you seem to be confusing serialization with data formats - it's probably best to separate them.
there are, broadly, three kinds of serialization:
automated, comprehensive, low-level - this is useful because it can be provided as a service and requires little effort to use. but, by its nature, it is closely related to the internal format used in the language/program - if that changes then de-serialization will be "difficult". typical examples are the "native" serialization provide by java and python; it's useful for short-term snapshots of program state.
automated, restricted, medium-level - typically used for communication/inter-operation. this will not support all features of a language, probably allowing only simple data structures to be saved. if that's sufficient then it's a useful middle ground as it can be automated but is independent of the language's internal format (but not, necessarily, of the program's details). typical examples include protocol buffers, thrift, and json libraries (not json itself, which is a data format...); obviously, this is useful for comms and as ad-hoc data stores.
"hand coded", high level - this requires more work, and will probably save less information, but aims to extract the "important parts" in a way that is independent of the internal format used in the program (or language). examples include docbook or open document (jaxb is rather nice in providing support for close-to-(1) by default, but allowing close-to-(3) with care); this is useful for long-term data archiving and is often associated with "official" specs.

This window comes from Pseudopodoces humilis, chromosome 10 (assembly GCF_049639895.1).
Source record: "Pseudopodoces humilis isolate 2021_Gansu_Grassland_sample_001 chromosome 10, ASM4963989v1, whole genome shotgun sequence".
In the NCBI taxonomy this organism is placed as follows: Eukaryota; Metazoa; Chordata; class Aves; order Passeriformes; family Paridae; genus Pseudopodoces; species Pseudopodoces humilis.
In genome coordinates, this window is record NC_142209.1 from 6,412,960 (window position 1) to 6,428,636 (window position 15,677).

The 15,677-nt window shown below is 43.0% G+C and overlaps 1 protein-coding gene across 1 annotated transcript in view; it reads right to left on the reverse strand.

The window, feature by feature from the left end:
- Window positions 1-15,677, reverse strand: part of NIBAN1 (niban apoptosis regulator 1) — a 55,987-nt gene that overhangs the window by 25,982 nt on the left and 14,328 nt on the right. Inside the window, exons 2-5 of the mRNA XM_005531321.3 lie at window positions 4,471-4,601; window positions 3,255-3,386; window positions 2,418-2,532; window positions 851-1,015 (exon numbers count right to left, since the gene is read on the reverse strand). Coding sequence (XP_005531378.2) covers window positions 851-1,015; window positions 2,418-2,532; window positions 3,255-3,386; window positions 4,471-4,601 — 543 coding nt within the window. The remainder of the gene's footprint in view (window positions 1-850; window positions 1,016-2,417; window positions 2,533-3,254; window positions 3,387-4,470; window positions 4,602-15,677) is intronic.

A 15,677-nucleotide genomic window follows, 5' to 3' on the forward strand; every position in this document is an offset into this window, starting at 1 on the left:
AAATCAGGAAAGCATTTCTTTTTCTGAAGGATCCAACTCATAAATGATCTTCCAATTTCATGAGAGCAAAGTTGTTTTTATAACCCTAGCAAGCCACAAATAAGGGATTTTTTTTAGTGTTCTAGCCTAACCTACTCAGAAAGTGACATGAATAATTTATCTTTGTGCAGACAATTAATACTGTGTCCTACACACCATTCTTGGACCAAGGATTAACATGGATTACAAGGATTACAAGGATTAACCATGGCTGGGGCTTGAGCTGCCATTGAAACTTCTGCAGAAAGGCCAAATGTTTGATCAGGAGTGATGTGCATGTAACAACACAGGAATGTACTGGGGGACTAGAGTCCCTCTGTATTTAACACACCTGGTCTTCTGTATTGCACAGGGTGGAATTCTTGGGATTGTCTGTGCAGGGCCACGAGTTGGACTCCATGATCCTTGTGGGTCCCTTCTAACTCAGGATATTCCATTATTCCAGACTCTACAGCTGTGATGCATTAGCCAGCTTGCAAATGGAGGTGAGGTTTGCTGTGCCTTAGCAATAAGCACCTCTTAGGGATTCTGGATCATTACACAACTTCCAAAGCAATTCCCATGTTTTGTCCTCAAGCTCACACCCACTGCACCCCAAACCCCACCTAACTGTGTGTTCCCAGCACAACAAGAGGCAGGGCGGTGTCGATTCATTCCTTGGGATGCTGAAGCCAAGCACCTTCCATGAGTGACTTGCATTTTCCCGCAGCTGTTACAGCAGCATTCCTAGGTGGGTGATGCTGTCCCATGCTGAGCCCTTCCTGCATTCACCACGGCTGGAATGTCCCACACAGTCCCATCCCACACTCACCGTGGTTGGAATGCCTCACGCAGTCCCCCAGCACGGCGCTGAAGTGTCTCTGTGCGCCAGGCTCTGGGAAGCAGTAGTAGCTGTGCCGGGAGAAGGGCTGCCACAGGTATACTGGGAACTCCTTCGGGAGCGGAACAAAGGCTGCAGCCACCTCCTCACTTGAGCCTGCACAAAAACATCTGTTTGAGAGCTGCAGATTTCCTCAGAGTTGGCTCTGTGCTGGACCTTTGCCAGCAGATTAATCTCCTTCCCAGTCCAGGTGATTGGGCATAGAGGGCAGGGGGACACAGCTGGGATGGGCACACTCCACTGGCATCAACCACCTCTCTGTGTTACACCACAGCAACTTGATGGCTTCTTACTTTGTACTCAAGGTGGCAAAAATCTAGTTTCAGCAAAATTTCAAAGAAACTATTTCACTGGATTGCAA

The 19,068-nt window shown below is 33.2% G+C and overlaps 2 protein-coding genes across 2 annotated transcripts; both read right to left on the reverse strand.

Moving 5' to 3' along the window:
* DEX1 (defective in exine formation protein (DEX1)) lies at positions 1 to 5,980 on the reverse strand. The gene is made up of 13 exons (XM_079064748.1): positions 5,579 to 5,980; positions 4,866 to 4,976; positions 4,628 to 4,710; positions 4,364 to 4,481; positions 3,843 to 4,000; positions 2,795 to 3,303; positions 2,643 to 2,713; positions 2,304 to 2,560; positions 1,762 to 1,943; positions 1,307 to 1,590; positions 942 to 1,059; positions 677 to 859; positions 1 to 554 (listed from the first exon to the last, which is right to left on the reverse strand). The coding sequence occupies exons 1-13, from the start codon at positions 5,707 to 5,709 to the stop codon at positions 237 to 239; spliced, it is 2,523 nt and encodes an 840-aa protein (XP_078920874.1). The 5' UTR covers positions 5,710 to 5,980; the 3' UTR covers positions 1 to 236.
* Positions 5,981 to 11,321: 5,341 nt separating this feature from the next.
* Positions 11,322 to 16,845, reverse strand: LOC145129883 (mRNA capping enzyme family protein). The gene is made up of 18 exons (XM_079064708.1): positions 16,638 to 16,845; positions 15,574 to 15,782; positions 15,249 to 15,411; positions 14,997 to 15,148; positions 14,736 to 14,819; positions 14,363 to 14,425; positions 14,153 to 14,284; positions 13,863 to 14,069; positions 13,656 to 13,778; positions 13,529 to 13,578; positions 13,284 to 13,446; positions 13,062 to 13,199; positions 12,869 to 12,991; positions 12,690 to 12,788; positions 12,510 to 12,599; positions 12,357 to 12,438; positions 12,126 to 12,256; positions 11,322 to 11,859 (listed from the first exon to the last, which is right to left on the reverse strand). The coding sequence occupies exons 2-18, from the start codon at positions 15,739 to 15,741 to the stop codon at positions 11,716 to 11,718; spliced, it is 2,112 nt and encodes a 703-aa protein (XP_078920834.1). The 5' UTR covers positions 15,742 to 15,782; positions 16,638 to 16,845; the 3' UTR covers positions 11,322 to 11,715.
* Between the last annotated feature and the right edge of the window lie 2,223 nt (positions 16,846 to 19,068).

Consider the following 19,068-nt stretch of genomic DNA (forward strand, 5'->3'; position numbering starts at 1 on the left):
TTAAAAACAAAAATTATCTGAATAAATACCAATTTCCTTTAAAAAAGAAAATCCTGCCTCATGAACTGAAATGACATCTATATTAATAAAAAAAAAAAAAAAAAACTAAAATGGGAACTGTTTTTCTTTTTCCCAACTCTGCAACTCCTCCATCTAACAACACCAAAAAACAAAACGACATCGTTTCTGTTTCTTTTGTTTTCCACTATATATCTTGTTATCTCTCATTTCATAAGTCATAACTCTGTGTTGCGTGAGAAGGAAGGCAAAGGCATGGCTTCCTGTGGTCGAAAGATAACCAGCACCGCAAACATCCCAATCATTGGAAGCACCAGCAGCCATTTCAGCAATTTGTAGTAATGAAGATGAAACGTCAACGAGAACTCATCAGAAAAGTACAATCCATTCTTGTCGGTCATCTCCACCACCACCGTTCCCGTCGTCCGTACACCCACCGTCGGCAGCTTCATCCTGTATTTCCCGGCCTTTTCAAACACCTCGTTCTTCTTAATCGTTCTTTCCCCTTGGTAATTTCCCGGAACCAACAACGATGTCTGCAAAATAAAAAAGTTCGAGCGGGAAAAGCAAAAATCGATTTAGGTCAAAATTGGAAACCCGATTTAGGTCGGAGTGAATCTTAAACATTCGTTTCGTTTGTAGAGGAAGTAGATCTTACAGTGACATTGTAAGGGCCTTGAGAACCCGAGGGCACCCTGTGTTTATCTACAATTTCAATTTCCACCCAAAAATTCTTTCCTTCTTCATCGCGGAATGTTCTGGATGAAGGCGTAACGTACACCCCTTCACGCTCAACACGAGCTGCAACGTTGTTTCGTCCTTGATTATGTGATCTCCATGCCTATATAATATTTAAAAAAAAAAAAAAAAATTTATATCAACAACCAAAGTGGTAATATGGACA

separate from the above is the data format used to encode the serialized data. i am sure you can implement all the above in xml; json tends to be used at (2).
anyway, to answer the question - (1) has the problems you note. if (2) is sufficient, then it is a simple solution (but still suffers from some of the problems of (1) if data structures within the program change); otherwise you need to do the extra work implied by (3).